Phone subsidies–a practice that results in carriers offering customers steep discounts for buying a new smartphone if they commit to a two-year term–may soon be a thing of the past. T-Mobile USA has paved the way for this iniative with its UN-carrier movement and now rival AT&T may soon be following the lead of the nation’s fourth largest carrier. Though AT&T has warmed up to this idea before, but CEO Randall Stephenson seems to want to push in this direction.
“When you’re growing the business initially, you have to do aggressive device subsidies to get people on the network,” CNET reported that Stephenson had said at an investor conference. “But as you approach 90 percent penetration, you move into maintenance mode. That means more device upgrades. And the model has to change. You can’t afford to subsidize devices like that.”
It looks like Stephenson wants to push AT&T to offer reduced rate pricing, but to charge customers full price for the phones. In the case of the iPhone, this means customers looking at Apple’s flagship smartphone would have to shell out a minimum of $650 depending on configuration, rather than the entry price of $200 with a contract, resulting in an additional $450 up front payment for the hardware.
AT&T has already begun to move in this direction when it unveiled new data plans for it AT&T Next offering, which removes subsidies from the equation for more flexible upgrade terms. Additionally, AT&T also recently made changes to its Mobile Share Value Plans by removing the contract portion from the equation in addition to any device subsidies in exchange for even lower monthly pricing. Users would have to pay full price for their devices or bring in their own unlocked phones.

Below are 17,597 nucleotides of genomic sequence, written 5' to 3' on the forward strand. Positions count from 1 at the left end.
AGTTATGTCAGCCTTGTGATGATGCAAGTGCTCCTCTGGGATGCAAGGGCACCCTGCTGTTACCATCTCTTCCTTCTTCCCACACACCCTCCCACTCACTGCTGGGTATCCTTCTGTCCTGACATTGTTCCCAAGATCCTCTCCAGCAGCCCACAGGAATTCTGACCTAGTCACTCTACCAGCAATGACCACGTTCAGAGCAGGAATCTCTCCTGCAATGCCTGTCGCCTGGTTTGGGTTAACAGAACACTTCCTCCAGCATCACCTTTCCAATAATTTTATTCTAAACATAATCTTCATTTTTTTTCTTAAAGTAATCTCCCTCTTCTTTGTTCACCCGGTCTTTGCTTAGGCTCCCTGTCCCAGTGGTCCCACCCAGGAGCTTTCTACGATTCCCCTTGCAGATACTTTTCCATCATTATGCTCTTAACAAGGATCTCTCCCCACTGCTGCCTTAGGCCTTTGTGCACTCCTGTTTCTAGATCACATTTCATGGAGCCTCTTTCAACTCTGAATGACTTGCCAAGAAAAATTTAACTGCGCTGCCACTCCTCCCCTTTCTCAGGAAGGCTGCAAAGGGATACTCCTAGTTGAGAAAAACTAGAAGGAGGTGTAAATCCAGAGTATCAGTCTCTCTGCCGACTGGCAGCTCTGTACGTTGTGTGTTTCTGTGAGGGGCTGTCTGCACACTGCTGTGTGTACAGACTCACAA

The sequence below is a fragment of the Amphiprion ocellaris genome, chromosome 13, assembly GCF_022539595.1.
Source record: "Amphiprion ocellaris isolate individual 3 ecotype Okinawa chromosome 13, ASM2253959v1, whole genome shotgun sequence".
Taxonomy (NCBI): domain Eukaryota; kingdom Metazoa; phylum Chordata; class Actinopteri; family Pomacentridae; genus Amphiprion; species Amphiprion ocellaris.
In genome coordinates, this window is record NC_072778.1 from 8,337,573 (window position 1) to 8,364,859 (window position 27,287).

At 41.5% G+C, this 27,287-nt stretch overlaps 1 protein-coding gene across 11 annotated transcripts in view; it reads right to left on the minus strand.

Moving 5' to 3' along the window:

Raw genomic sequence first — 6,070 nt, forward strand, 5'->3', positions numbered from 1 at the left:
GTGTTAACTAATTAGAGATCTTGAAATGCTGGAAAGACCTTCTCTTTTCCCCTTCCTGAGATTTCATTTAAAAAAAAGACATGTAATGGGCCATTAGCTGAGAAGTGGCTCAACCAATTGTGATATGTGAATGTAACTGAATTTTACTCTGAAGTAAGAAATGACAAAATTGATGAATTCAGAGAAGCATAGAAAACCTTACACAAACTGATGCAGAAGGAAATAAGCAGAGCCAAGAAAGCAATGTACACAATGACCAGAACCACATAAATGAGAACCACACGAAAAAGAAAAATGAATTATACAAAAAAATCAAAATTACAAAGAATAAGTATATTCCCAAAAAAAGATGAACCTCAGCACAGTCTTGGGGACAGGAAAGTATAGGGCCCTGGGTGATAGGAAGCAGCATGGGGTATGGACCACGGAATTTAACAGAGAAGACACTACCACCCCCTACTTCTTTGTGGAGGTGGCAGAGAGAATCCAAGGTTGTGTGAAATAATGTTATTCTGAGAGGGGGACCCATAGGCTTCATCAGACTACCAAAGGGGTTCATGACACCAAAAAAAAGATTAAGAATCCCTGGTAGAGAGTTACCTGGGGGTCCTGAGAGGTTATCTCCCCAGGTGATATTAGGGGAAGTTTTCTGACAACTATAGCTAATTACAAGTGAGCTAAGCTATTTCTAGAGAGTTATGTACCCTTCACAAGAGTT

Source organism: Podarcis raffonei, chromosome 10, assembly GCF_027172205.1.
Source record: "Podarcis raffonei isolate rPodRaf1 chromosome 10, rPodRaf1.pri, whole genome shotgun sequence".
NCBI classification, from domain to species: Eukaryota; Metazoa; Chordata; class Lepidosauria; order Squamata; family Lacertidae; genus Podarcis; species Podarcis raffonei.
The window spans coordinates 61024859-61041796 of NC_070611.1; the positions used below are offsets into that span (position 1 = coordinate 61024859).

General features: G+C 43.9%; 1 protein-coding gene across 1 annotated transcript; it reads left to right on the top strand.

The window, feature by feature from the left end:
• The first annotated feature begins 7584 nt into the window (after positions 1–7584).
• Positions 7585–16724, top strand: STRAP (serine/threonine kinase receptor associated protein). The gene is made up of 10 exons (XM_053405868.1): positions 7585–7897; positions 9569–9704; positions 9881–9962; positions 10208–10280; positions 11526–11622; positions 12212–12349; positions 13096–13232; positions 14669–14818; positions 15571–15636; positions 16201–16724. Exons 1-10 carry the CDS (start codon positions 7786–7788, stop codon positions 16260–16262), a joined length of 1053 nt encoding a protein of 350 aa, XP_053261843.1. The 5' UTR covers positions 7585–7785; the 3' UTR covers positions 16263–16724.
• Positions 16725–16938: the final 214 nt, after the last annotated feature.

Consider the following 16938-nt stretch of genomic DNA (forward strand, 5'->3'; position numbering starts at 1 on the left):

“If you are a customer and you don’t need to upgrade your device, you can get unlimited talk and text and access to the data network for $45 all-in,” he said.
The smartphone market is constantly evolving. AT&T had broke the mold a few years ago by ending its practice of offering new customers the option for an unlimited data plan, and other carriers followed subsequently.
And as more devices connect to the network–like appliances, the home, and the smarter car of the future–basing pricing on usage, rather than subsidies and contracts may be the most fair. After all, though your dishwasher and your car may connect to AT&T’s 4G LTE network, AT&T likely won’t be subsidizing it. In this case, wouldn’t it be better to just pay a cheaper connection fee for network use?